Humanzees: Ultimate Soviet experiment

Tuesday, 15 April 2008 - 10:28pm IST
Some of the surviving tenants — part of an attempt by the veterinary doctor Ilya Ivanovich Ivanov to breed a slave race of ape/human hybrids - have escaped into the surrounding forest

MUMBAI: In a war-torn, forgotten remnant of the Soviet Union a battered laboratory stands, housing the remnants of twisted experiments.

Some of the surviving tenants — part of an attempt by the veterinary doctor Ilya Ivanovich Ivanov to breed a slave race of ape/human hybrids - have escaped into the surrounding forest, their whereabouts unknown.

We’re not making this up; this is happening right now at the once-famous Research Institute of Experimental Pathology and Therapy in Sukhumi, Abkhazia, a small nation-state on the Black Sea. The institute, the eyesore  of many a Western eye was the first primate testing centre in the world.

Now long gone, Ivanov was the star of the Institute in the early part of the 20th century — he made his name cross-breeding zebras with donkeys, antelopes with cows, rabbits with guinea pigs, and so on. By the 1920’s it was in his head to try humans and monkeys.

He drummed up Soviet and private funding and repeatedly tried to inseminate chimpanzees with human sperm, a macabre Stalinist experiment to breed a human-ape hybrid.

According to legend, the institute was born of a secret Soviet plan to create a man-ape hybrid that would become a Soviet superman and propel the Soviet Union ahead of the West.

The Soviet elite, goes the apocryphal tale that has appeared widely in Russian media, wanted to create a prototype worker that would be inhumanly strong and mentally dulled, to carry out the gruelling work of industrialising the vast expanses of newly Sovietised territory.

Scientists at the institute today admit that such experiments did go on at the institute, though they deny it was part of any overarching plan for the creation of a new race.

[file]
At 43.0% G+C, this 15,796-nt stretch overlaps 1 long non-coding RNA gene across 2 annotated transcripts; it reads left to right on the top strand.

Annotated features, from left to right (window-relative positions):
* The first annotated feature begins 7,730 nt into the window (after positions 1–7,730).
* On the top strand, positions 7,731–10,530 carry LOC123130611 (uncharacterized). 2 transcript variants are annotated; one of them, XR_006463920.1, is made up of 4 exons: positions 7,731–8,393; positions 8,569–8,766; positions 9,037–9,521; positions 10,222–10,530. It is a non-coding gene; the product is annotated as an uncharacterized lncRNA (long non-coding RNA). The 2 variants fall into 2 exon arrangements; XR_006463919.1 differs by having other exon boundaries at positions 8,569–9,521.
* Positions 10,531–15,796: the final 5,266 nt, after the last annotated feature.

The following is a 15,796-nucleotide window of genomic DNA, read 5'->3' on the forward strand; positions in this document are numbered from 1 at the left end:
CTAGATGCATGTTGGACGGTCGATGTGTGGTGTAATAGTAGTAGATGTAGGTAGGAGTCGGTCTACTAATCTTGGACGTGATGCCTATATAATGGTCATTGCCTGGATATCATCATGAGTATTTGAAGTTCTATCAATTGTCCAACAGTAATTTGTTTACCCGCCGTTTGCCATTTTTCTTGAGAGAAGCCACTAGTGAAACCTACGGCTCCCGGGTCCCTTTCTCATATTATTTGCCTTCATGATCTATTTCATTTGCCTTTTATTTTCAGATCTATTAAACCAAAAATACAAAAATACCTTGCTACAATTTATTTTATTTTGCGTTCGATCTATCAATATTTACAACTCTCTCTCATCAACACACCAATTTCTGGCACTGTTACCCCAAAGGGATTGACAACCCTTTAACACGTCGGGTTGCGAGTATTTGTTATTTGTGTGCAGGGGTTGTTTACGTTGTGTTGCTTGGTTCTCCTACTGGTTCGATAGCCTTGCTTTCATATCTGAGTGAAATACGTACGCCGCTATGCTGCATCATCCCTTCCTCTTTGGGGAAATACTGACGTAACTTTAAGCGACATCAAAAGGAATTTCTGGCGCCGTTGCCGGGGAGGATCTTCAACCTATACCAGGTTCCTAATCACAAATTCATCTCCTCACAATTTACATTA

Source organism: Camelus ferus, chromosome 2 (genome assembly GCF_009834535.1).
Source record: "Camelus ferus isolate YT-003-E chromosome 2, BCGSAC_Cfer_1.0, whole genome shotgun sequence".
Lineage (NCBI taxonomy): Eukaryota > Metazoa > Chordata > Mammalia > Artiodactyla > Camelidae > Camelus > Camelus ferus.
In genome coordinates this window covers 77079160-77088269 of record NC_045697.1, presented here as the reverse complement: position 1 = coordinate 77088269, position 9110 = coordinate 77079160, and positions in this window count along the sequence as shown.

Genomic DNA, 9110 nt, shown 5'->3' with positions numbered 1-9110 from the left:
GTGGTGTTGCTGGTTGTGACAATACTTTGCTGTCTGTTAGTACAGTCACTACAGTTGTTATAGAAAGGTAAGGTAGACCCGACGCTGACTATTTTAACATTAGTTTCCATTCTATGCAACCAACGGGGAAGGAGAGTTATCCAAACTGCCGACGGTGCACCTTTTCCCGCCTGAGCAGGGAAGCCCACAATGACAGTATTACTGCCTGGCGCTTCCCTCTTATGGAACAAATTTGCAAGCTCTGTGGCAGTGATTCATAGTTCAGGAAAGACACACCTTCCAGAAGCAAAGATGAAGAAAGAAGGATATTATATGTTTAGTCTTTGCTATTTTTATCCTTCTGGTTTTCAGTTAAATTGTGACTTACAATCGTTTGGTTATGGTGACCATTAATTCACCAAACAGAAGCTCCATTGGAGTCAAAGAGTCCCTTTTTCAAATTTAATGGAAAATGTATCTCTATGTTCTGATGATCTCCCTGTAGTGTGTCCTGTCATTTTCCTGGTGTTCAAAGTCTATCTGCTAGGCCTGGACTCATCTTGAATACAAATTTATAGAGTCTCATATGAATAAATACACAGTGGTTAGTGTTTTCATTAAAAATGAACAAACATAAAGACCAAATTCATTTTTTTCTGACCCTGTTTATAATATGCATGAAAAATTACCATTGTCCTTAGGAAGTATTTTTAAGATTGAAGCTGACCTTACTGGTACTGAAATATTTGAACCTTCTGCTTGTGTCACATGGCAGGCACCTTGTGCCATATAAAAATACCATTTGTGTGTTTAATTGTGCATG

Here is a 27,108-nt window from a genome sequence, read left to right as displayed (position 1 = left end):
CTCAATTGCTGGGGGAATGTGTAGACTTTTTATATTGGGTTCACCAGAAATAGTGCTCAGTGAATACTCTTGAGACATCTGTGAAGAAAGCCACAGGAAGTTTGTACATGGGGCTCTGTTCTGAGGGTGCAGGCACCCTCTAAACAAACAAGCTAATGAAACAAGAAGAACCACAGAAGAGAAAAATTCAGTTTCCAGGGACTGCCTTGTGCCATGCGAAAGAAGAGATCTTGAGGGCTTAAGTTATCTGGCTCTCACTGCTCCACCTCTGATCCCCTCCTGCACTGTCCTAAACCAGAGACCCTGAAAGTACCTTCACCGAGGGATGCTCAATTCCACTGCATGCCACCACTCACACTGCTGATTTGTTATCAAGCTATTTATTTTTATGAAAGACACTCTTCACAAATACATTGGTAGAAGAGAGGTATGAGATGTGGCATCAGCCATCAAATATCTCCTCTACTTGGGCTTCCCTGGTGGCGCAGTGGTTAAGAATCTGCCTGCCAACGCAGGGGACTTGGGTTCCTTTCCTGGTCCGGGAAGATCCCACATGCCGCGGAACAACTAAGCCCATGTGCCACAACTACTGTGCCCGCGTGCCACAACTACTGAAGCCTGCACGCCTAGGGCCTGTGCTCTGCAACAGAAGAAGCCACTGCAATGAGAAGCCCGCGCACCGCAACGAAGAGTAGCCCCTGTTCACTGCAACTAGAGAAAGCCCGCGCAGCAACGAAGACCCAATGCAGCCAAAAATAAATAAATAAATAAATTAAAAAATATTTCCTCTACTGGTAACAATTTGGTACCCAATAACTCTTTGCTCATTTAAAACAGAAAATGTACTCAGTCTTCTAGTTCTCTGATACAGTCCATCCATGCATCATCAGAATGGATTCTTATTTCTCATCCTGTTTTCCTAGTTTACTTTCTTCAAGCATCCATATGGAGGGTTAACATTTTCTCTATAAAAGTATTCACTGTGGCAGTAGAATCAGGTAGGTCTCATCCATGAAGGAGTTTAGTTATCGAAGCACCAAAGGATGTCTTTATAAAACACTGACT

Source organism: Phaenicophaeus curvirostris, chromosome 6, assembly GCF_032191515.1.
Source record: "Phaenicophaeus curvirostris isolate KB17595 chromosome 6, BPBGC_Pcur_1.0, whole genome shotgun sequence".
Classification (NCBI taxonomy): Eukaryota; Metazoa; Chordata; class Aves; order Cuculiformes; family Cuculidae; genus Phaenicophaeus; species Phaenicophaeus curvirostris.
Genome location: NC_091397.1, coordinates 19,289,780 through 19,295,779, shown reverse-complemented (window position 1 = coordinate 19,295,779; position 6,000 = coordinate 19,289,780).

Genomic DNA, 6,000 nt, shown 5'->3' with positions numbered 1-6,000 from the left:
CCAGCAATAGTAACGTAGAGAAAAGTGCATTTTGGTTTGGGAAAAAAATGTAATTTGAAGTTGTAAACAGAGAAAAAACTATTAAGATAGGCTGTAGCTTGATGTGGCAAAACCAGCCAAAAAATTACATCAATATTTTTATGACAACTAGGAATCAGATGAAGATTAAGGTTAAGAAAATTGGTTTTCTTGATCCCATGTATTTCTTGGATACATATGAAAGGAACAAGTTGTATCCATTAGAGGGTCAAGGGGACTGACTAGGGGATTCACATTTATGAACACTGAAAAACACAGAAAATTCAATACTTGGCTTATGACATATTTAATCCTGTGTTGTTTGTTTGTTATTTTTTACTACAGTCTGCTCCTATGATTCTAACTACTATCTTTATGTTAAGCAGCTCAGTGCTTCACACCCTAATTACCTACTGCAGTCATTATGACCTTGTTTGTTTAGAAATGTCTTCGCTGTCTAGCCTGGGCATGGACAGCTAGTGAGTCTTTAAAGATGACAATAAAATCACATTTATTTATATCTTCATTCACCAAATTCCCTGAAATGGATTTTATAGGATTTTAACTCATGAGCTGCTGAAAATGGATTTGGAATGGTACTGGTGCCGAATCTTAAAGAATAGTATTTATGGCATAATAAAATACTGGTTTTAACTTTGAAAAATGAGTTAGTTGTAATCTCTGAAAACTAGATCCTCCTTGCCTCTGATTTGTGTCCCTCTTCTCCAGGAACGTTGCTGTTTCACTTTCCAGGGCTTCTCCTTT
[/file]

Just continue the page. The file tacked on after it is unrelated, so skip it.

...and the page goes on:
“Professor Ivanov started these experiments in Africa and continued them here in Sukhumi,” says Vladimir Barkaya, who started at the institute in 1961 and is now scientific director.

“He took sperm from human males and injected it into female chimpanzees, although nothing came of it.” Professor Barkaya denies monkey sperm was used on human females, although letters were apparently received by the institution by people of both sexes offering to participate in the experiments.

An expert commission headed by President Dwight Eisenhower’s personal doctor went to the Soviet Union in 1957 and visited Sukhumi. “They were so impressed with what they found there that when they came back to the US they recommended to Eisenhower that a similar institute should be set up in the US.” In the end, seven centres were set up in the US.

The Institute became Ivanov’s base of operations before he was caught up in a Stalinist purge and exiled to Kazakhstan, where he died in the 1932.

Today several hundred monkeys live on in dilapidated cages at the Institute, and some have escaped into the surrounding forests, where townspeople routinely spot them.
Ivanov’s attempts at breeding a hybrid primate race are all said to have failed, though, and genetic differences between chimps (our closest genetic relatives) and humans make it unlikely that humanzees are even possible.




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